Days come and go – some ringing down through history with special resonance, like those transcendent, arresting bells found in Mussorgsky’s “Great Gate of Kiev” – forever inspiring. Kiev is again in the news, but for the wrong reasons. Mussorgsky’s piece is about the triumph of goodness, victory against the odds and daring when others dare not. That is also the spirt of St. Crispin’s Day, celebrated on October 25th.
Why should anyone care about St. Crispin’s Day, in the rush and tumble of our modern melee? Why should anyone stop to hear Mussorgsky’s chords, or think about the power of St. Crispin’s faith? Here is why: What matters most is thought of least, and character is forged in crisis – plus remembering how others dealt with crises.
By all accounts, St. Crispin – and twin Crispinian – were humble souls, Christians who eked out a living as cobblers, preaching by day, making shoes by night in the 3rd Century. They lived in Soisson, France. Their influence was widely felt – for which they were first persecuted, then killed in 286 AD. That was hardly the end of their influence.
As famously retold by Shakespeare, Britain’s Henry V took courage from St. Crispin’s Day. His lines are epic. As the British king made for home, having fought north from Voyennes, France – 50 miles from St. Crispin’s resting place – Henry’s men met a force five times their own, at Agincourt.
French expectation was that Henry would surrender; he did not. Instead, he declared: “The fewer men, the greater share the honor,” and rallied exhausted men saying: “This is called the Feast of Crispian.”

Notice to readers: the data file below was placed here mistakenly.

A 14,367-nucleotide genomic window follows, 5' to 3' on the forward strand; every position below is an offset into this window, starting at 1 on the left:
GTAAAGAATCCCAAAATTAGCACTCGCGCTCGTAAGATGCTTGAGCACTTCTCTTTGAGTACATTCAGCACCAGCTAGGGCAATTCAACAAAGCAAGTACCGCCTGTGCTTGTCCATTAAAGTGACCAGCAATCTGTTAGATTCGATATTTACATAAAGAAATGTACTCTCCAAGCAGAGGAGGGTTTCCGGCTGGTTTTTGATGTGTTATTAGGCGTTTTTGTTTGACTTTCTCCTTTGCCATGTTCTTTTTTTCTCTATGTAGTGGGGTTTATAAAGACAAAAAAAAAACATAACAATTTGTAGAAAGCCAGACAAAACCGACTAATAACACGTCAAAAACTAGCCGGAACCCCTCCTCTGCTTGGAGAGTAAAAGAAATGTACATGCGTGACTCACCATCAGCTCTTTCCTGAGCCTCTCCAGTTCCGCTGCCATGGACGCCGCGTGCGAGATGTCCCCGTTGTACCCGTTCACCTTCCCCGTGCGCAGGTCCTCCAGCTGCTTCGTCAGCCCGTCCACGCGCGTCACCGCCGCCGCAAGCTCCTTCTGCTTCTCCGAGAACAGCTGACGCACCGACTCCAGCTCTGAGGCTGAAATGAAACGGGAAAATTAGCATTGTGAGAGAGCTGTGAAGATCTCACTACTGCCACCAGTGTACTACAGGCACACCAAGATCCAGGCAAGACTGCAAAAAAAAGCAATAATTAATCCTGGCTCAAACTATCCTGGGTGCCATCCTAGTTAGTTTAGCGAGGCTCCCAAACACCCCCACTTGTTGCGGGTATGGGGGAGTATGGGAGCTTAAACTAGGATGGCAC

In the speech, Henry notes those who survive this day shall each year rouse and say: “These wounds I had on Crispin’s day … Crispin Crispian shall ne’er go by, from this day to the ending of the world, but we in it shall be remembered … we few, we happy few, we band of brothers.”
So it was that Henry and that first “band of brothers” who vanquished a force five times their own, in 1415. History’s echo continued. In WWI’s Battle of Soisson, fought right where St. Crispin fell, Americans, British and French turned back the German Army in 1918.
Then on St. Crispin’s 1942, WWII Allies recorded a critical double-win, victory in the decisive Second Battle of El Alamein in North Africa and repulsing the Japanese half a world away on Guadalcanal. On St. Crispin’s 1944 came the largest naval battle in history – Leyte Gulf. Americans and Australians faced the Japanese Navy. After a decisive win, the Japanese never sailed again with comparable force.
In the long flow of human events, we come to St. Crispin’s Day 2019 – and wonder: What meaning has this day for us, in our time, under a flag of peace – albeit facing attacks on people of faith, flagging hope in our society’s commitment to goodness, gentleness and justice?
Here is the meaning, citing another British statesman, Winston Churchill: “Success is not final, failure is not fatal: It is the courage to continue that counts.” That is the nub of it, right there – for individuals and nations.
What St. Crispin taught was that faith requires resolve, victory comes at a price – and yet from Soisson to Agincourt, El Alamein and Guadalcanal to Leyte Gulf, faith and resolve are decisive in repulsing evil. Goodness knows, we have reason to remember now. When others throw up their hands and despair, choosing not to makes all the difference. There rings a bell worth hearing.